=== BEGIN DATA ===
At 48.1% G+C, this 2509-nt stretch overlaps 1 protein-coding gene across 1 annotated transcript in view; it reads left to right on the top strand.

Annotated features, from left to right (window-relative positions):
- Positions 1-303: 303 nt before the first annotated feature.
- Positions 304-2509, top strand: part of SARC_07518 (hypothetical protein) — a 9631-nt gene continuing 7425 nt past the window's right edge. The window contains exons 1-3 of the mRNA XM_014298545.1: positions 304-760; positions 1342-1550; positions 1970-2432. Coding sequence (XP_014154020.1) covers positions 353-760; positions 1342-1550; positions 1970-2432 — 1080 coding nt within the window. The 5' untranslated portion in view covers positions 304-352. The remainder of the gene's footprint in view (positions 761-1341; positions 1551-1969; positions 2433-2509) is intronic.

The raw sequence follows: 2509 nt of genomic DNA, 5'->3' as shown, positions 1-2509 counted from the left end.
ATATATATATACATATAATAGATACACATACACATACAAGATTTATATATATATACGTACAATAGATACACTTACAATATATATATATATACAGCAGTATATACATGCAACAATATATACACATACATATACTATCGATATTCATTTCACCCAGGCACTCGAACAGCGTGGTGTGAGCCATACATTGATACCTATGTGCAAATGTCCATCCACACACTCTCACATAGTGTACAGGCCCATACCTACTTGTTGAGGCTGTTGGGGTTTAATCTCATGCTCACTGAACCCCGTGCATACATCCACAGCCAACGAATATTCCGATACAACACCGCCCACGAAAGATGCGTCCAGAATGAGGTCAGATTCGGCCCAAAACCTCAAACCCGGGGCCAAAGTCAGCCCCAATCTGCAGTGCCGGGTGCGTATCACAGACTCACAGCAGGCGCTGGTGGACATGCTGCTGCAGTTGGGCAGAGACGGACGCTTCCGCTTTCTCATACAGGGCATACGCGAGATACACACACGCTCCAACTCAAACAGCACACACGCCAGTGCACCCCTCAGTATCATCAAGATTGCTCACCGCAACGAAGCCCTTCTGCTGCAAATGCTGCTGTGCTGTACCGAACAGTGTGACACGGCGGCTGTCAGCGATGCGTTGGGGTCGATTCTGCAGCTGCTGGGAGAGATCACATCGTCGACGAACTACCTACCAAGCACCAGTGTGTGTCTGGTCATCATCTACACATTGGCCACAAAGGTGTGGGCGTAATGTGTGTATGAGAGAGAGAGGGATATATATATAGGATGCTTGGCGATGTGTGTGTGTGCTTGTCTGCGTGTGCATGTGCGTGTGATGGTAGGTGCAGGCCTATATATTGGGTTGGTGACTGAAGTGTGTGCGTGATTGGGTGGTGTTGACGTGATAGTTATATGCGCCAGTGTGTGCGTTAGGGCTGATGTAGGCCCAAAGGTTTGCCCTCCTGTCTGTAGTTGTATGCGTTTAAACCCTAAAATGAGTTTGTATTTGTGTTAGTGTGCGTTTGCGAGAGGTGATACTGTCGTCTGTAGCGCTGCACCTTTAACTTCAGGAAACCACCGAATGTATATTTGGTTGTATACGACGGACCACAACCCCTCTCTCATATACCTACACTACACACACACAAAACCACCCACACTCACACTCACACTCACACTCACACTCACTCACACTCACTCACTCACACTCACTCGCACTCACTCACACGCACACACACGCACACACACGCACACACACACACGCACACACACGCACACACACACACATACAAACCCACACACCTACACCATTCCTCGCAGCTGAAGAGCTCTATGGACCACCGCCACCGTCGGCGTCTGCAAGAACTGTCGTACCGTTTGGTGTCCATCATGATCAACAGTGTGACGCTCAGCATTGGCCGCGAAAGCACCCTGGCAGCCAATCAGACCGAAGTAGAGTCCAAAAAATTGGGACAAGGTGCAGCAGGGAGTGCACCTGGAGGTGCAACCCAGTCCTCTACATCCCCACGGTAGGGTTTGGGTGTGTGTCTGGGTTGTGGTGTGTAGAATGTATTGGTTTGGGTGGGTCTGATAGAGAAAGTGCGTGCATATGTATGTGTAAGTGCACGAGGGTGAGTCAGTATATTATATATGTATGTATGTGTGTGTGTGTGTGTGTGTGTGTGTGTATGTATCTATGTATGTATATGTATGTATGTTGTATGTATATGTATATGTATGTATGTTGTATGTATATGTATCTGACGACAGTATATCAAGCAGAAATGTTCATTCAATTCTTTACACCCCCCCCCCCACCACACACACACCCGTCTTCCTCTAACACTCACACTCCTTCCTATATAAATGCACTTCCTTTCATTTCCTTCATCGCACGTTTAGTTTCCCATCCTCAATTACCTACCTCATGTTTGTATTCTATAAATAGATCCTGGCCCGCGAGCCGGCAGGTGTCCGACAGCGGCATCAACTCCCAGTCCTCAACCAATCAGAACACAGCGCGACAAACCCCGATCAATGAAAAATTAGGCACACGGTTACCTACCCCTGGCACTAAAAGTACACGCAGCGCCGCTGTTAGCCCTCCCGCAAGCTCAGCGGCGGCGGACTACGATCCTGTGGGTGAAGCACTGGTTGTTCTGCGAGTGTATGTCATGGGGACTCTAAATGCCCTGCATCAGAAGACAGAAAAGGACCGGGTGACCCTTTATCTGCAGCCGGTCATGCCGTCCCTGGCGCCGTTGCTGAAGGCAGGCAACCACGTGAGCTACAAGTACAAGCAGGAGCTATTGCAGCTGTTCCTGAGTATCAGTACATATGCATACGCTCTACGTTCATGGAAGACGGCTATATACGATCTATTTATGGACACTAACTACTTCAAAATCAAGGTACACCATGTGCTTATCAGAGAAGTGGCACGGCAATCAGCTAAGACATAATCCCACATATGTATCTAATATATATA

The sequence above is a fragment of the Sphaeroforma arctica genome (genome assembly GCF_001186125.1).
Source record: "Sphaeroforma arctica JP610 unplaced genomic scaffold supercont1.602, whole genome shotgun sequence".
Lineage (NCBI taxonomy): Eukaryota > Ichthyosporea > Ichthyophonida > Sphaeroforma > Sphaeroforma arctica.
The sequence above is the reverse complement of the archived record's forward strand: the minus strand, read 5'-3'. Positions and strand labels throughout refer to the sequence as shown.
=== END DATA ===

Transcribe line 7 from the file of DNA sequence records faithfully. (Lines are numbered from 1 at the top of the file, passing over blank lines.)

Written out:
The sequence above is a fragment of the Sphaeroforma arctica genome (genome assembly GCF_001186125.1).